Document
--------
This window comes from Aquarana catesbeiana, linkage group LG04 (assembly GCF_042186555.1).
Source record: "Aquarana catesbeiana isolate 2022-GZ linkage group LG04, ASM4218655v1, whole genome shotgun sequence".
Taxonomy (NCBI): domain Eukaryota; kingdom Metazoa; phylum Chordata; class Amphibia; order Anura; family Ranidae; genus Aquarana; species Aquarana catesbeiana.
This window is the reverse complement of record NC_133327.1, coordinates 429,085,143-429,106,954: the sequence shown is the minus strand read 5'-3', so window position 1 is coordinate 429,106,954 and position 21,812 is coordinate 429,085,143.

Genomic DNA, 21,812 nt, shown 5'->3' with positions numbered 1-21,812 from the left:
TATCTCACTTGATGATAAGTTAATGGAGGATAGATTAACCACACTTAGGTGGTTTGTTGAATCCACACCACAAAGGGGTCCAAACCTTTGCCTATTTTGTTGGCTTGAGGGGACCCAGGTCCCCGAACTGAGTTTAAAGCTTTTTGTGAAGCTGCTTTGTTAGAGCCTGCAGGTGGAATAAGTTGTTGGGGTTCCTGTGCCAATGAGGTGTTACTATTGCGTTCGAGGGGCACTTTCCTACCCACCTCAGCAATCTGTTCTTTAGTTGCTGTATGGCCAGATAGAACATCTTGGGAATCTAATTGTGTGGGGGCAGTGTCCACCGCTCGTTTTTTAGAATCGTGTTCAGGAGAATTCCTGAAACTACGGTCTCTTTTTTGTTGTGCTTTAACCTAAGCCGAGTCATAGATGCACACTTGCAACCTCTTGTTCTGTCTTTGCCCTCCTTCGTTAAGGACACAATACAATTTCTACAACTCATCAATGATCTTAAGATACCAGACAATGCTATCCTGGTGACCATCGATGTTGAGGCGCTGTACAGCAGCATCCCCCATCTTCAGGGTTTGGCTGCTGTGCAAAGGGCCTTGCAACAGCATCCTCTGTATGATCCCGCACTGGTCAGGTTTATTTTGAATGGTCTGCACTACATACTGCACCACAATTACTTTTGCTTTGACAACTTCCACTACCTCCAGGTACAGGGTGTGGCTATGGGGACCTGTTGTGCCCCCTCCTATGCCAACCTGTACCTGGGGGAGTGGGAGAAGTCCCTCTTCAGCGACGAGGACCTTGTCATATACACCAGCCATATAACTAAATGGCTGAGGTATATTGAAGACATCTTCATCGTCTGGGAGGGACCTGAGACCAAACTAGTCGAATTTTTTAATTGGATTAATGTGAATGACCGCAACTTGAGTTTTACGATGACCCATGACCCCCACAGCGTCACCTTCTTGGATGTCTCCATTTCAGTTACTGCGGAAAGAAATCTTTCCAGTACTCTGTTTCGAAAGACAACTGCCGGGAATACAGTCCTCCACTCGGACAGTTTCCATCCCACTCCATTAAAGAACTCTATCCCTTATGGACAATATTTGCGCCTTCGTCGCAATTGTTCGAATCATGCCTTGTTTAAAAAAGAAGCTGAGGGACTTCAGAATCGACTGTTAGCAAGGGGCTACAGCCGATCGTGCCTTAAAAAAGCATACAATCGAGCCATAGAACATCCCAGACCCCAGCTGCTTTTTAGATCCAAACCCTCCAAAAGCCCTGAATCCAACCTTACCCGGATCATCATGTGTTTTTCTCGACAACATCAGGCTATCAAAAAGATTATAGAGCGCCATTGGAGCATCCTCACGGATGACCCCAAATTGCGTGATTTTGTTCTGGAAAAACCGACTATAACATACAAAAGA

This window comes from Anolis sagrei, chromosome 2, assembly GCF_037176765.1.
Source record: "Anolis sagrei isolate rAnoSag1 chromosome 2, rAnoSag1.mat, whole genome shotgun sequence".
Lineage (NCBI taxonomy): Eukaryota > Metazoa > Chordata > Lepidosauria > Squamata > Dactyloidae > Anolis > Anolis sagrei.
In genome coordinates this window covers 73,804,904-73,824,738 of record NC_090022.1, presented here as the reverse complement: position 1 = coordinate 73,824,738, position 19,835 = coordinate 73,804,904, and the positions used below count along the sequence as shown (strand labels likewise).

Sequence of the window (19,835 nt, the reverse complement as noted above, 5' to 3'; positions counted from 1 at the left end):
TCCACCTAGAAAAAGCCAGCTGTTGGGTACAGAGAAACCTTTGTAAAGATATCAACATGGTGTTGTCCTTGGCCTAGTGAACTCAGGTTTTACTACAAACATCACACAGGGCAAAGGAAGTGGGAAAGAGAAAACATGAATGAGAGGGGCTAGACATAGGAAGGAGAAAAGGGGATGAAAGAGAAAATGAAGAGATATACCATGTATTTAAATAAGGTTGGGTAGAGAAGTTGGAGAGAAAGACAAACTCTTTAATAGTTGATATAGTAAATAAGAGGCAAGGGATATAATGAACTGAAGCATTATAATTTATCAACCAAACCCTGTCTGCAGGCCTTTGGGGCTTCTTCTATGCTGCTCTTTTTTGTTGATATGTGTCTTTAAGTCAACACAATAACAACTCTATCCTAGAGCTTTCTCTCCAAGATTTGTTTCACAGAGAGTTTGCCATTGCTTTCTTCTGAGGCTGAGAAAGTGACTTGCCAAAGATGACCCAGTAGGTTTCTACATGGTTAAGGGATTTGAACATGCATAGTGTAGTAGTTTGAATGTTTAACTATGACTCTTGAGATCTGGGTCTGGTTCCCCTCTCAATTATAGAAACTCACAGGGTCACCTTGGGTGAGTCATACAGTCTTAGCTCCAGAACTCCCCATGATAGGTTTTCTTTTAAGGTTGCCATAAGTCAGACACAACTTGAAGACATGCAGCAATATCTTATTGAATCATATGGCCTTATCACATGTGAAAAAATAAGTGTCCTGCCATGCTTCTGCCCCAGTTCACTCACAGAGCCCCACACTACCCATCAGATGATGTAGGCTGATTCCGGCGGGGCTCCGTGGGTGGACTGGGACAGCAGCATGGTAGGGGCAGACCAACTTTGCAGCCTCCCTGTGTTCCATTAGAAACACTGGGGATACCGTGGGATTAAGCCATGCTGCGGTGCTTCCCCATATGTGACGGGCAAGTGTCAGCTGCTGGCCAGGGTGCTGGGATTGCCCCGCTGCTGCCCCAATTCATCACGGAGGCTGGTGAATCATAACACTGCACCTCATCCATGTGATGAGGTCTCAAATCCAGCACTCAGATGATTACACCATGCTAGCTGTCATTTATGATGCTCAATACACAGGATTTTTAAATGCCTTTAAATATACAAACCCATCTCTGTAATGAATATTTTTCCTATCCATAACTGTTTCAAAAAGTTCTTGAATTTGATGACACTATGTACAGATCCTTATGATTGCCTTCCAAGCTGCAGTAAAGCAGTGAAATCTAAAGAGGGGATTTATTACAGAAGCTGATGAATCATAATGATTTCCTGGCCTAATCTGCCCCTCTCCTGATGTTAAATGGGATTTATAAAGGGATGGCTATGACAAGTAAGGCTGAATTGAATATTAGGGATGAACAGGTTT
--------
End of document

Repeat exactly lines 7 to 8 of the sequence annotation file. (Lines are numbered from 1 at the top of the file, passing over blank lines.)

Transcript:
This window comes from Anolis sagrei, chromosome 2, assembly GCF_037176765.1.
Source record: "Anolis sagrei isolate rAnoSag1 chromosome 2, rAnoSag1.mat, whole genome shotgun sequence".